(b. 1733, Frankfurt, d. 1810, Strand-on-the-Green)
The Tribuna of the Uffizi1772-78
Oil on canvas, 124 x 155 cm
Royal Collection, Windsor
The painting has become one of the most celebrated images of eighteenth-century taste. Zoffany shows a group of connoisseurs and members of the nobility admiring works of art in the Tribuna, the principal room of the Uffizi in Florence, which was the most famous gallery in the world during the eighteenth century. The Tribuna had been built by Francesco de' Medici in 1585-9 to a design by Bernardo Buontalenti as a showcase for the most precious items in the Medici collection. Although Zoffany has depicted the architectural features of the Tribuna with a fair degree of accuracy, he has rearranged the works of art and in some cases altered their scale. In fact, he has also incorporated a number of paintings from that part of the Medici collection housed in the Palazzo Pitti, as well as including several additional pieces of sculpture. The painter thus successfully gives the gallery a more crowded and undoubtedly richer appearance than it had during the eighteenth century, and by this means has facilitated his rendering of the complicated sightlines of the room and the perspectival inlaid marble decoration of the floor. The setting is therefore somewhat idealised, but it remains a perfectly accurate representation of the significance of the Tribuna for eighteenth-century connoisseurship, with its emphasis on the antique, the High Renaissance, the Bolognese school and Rubens.
Zoffany painted the picture in Florence expressly for Queen Charlotte, beginning in 1772. Much of the composition was completed the following year, but the artist continued working on it intermittently until late in 1777, making changes some of which are now only visible by X-ray. Notable among these changes is the inclusion of a self portrait on the left of the composition, where the artist has shown himself peering round the unframed canvas of the Virgin and Child by Raphael. For this purpose, it is almost as if the painter has abandoned his easel, partly visible in the lower right corner of the picture, and walked across or around the back of the room to partake in the discussion. The figures in the picture, all of whom are identifiable, fall into three groups: those on the left between the sculptures of Cupid and Psyche and Satyr with the Cymbals; those in the foreground, right of centre, gathered around the Venus d'Urbino by Titian; and those on the right around the Venus de' Medici. These portraits were meticulously painted by Zoffany and won widespread admiration, although apparently not from George III and Queen Charlotte, who claimed that such recognisable figures were inappropriate to the scene. In essence, however, Zoffany has amalgamated the traditional subject of a gallery view, much exploited by Flemish painters in the seventeenth century, with the conversation piece evolved by British painters during the eighteenth century, although recently other more cryptic levels of meaning have been sought in the picture.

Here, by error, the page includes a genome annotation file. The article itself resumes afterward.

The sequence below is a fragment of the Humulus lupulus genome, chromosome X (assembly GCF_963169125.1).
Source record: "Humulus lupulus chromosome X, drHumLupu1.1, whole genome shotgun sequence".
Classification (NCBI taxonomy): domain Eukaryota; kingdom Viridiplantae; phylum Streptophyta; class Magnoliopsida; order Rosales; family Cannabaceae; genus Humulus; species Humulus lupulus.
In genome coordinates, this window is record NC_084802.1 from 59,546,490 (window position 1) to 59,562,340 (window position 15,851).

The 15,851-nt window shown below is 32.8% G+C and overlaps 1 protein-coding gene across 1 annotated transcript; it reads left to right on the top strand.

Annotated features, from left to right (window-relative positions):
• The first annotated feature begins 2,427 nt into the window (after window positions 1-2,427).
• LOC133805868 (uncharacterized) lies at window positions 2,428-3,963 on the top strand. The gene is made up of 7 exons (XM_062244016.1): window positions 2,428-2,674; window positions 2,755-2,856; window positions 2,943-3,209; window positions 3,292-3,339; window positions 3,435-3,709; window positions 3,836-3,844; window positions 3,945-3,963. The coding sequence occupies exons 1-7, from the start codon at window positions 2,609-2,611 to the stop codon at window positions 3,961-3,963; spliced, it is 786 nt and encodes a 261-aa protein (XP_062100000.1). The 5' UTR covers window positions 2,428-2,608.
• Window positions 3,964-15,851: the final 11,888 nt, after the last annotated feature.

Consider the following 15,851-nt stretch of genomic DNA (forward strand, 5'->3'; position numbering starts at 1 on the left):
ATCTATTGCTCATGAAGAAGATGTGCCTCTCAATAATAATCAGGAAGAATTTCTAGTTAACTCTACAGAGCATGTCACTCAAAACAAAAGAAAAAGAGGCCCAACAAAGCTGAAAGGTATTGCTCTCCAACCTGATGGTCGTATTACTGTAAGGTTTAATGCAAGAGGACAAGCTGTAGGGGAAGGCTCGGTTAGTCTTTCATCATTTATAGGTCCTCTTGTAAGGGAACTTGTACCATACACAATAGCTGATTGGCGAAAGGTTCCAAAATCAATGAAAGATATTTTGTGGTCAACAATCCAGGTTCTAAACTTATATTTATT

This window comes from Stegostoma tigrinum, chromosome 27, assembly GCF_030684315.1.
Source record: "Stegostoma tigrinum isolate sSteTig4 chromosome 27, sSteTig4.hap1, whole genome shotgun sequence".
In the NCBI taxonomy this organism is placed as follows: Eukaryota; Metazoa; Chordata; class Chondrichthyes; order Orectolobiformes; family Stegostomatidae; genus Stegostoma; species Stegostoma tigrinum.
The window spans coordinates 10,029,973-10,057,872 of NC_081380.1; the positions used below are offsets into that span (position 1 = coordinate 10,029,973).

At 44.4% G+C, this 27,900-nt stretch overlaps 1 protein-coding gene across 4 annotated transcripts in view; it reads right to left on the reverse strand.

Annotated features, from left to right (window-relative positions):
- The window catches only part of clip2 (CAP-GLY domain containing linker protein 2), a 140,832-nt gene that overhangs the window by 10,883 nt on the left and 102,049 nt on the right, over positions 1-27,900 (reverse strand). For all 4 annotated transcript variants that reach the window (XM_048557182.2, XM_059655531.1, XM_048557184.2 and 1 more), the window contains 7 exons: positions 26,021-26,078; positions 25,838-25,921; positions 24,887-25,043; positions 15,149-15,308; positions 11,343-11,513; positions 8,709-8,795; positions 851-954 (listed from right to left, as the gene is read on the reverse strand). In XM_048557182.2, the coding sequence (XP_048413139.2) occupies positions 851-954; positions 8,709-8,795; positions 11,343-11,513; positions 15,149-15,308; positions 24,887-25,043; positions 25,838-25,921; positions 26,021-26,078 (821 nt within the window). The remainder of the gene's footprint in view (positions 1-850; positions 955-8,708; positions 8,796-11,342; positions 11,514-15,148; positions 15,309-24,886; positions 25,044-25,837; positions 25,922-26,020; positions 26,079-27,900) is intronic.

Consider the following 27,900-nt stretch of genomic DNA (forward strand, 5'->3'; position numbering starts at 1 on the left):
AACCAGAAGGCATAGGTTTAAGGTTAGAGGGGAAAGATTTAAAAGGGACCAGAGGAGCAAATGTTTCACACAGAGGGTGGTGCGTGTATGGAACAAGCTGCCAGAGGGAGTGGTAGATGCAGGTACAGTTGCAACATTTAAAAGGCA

Royal patronage enabled the artist to have the Venus d'Urbino by Titian taken down from the wall for copying after the Grand Duke of Tuscany (Ferdinando I) had specifically decreed that the picture had been copied too much and should not be moved again for such a purpose.
Correspondingly, there are one or two references in the picture to the Royal Collection: the Virgin and Child by Raphael, held by the artist, was a work that was offered to George III by Earl Cowper (this is the Niccolini-Cowper Madonna, now in the National Gallery of Art, Washington) and the Samian Sibyl by Guercino, seen at the lower edge of the composition, is a pendant to the Libyan Sibyl by the same artist bought by George III in the 1760s.
The Tribuna of the Uffizi is a technical tour de force. The attention to detail and texture involves not just the portraits, but also the copies after the works of art nearly all of which are identifiable. Controlled brushwork and careful application are the hallmarks of Zoffany's style, and they are seen at their best in this famous picture without any of the loss of verve that such a long and elaborate undertaking might have forced upon the artist.